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What should I do to cope with osteoarthritis?

Diana Meeks
Diana Meeks on behalf of Sigma Nursing
Family Practitioner

Osteoarthritis is a debilitating condition and can be difficult to cope with. You need all the help you can get. To cope with your osteoarthritis, start with a visit to your doctor to discuss treatment that’s right for you. Here are some additional things you can do to cope:

  • Take your medications on time and follow your doctor's directions.
  • Use family and friends as support.
  • Exercise and find time to rest.
  • Reduce stress through relaxation, music, massage, yoga and getting enough sleep.
  • See a social worker or counselor.
  • Share your concerns with a support group of people who have arthritis too.
  • Keep a pain journal to document your symptoms or yourself and your doctor.
  • Stay educated about your condition.
  • Consider buying gadgets like jar openers and zipper pulls to make everyday tasks easier.
  • Make adjustments to furniture and fixtures, to make it easier and safer for you to get around the home and take care of everyday tasks without assistance. Move furniture to create plenty of space to walk around a room, keep lamp cords tucked away, make sure rooms and stairways are well-lit, and add back and neck supports to chairs, the sofa and the bed.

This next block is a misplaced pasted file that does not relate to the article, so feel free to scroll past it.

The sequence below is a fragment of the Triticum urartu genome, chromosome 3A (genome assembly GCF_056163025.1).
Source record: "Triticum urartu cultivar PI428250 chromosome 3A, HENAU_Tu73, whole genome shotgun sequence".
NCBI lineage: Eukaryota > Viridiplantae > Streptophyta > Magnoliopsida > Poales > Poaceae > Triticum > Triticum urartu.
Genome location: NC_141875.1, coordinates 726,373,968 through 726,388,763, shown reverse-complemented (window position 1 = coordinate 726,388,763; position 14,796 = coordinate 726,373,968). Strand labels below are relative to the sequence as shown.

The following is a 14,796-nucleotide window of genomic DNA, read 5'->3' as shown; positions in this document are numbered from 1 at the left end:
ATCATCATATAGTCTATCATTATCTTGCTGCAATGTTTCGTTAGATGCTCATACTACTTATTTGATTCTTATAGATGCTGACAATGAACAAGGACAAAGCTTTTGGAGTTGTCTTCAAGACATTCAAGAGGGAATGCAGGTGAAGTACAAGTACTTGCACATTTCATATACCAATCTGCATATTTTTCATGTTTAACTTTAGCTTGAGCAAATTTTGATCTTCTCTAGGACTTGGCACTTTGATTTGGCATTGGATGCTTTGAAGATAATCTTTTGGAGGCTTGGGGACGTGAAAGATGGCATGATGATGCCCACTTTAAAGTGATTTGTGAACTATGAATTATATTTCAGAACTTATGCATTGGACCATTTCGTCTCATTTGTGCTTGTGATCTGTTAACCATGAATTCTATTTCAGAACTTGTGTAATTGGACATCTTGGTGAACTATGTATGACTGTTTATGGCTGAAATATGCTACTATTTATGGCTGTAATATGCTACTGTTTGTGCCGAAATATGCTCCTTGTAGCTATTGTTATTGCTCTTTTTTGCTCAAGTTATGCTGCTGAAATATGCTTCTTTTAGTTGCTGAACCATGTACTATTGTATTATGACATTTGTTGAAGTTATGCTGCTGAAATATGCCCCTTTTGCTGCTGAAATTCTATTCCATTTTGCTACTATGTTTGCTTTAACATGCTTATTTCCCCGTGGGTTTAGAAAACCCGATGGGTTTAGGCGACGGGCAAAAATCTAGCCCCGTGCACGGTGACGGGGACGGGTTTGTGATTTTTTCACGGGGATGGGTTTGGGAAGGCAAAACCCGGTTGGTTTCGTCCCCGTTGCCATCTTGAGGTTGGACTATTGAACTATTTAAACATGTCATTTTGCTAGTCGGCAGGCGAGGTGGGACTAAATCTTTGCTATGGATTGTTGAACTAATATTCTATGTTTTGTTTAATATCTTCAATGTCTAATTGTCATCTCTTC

• Install a raised toilet seat, replace the tub with a walk-in model or with a shower stall, and add handrails on the staircase or in the bathroom.

Daily management of osteoarthritis requires reducing strain on the affected joint and managing pain and inflammation. Ways to reduce strain include keeping your weight at a healthy level, using supportive devices such as a cane, brace or shoe inserts; and taking breaks throughout the day to rest the affected joint. Pain and inflammation can be managed with acupuncture or massage and applications of heating pad and ice packs on the inflamed joint. You might also try topical creams that have pain relieving medications. Finally, a doctor may also recommend over-the-counter or possibly prescription drugs to help with the pain and swelling on a daily basis.

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Important: This content reflects information from various individuals and organizations and may offer alternative or opposing points of view. It should not be used for medical advice, diagnosis or treatment. As always, you should consult with your healthcare provider about your specific health needs.